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In Revolutionary Summer, the eminent historian Joseph Ellis describes the events surrounding the birth of America during the summer of 1776 (loosely defined as May through October of that year). Ellis's stated aim is to treat the military and political events of the period in tandem, and he skillfully establishes that there were two different sets of goals at stake: George Washington’s Continental Army considered independence an inevitability, while the Continental Congress considered it a last resort. A Pulitzer Prize and National Book Award-winner, Ellis recently retired as the Ford Foundation Professor of History at Mount Holyoke College. Reading Revolutionary Summer is like receiving a distinguished lecture from a man who has dedicated many fruitful decades to breathing life into our understanding of history—he makes Washington, Adams, Jefferson, and others of the era come alive for the reader. —Chris Schluep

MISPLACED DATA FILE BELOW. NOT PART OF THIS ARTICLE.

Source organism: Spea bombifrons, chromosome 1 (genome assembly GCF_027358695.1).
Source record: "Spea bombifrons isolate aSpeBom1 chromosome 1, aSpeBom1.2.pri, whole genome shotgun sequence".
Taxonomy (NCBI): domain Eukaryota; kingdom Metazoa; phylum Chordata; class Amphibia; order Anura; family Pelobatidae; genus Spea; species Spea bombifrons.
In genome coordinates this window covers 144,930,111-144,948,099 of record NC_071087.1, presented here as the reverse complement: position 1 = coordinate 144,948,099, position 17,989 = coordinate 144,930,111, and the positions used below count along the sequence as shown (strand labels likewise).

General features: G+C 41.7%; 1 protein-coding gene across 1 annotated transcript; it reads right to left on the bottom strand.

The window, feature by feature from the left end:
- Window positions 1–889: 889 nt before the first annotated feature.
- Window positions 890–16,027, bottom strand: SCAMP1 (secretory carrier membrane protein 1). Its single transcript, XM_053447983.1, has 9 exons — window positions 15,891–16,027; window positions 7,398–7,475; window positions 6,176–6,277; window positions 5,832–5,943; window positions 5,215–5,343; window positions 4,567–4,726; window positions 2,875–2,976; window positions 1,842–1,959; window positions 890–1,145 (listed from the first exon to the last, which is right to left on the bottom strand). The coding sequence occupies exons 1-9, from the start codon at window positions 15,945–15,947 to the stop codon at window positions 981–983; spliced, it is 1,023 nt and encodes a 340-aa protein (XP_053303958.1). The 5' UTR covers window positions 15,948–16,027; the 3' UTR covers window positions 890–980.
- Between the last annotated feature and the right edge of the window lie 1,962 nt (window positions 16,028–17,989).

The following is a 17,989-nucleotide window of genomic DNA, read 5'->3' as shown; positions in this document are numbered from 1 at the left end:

I love reading about American History, so I was really excited to read this book. Although it isn't quite as easy to read as David McCullough's 1776, it is still well written and... Read morePublished 3 days ago by Monica
Heres another well written book. In-depth, interesting, new look at an old story. While it hard to explain why I like some books, I can say that if I enjoy them and if I read them... Read morePublished 21 days ago by John
Information never seen before. One of the best information documents ever produced.
Short sweet and to the point. An excellent filler and background read for this time period and moment in history.Published 1 month ago by MJL46
Ellis is a first rate historian who effectively uses the venue of popular history to address the larger issues that really interest us. Read morePublished 1 month ago by CJA